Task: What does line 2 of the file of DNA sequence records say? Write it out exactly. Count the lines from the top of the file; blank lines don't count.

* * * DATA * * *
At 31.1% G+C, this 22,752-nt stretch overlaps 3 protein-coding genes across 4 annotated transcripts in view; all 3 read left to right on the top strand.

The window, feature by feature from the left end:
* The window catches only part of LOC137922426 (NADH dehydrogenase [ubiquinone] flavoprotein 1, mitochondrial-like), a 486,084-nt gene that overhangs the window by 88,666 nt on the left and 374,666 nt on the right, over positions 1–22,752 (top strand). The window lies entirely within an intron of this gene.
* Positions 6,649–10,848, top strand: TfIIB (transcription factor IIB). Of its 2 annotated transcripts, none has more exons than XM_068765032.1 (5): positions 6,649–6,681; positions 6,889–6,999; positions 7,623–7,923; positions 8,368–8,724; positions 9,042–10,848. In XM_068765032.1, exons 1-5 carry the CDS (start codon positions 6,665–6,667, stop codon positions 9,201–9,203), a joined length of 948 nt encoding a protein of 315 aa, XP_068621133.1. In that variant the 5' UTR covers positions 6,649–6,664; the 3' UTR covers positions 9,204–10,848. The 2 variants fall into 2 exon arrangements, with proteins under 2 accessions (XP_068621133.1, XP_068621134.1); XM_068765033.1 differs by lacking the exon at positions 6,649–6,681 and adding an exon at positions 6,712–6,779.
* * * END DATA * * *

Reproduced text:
The window, feature by feature from the left end: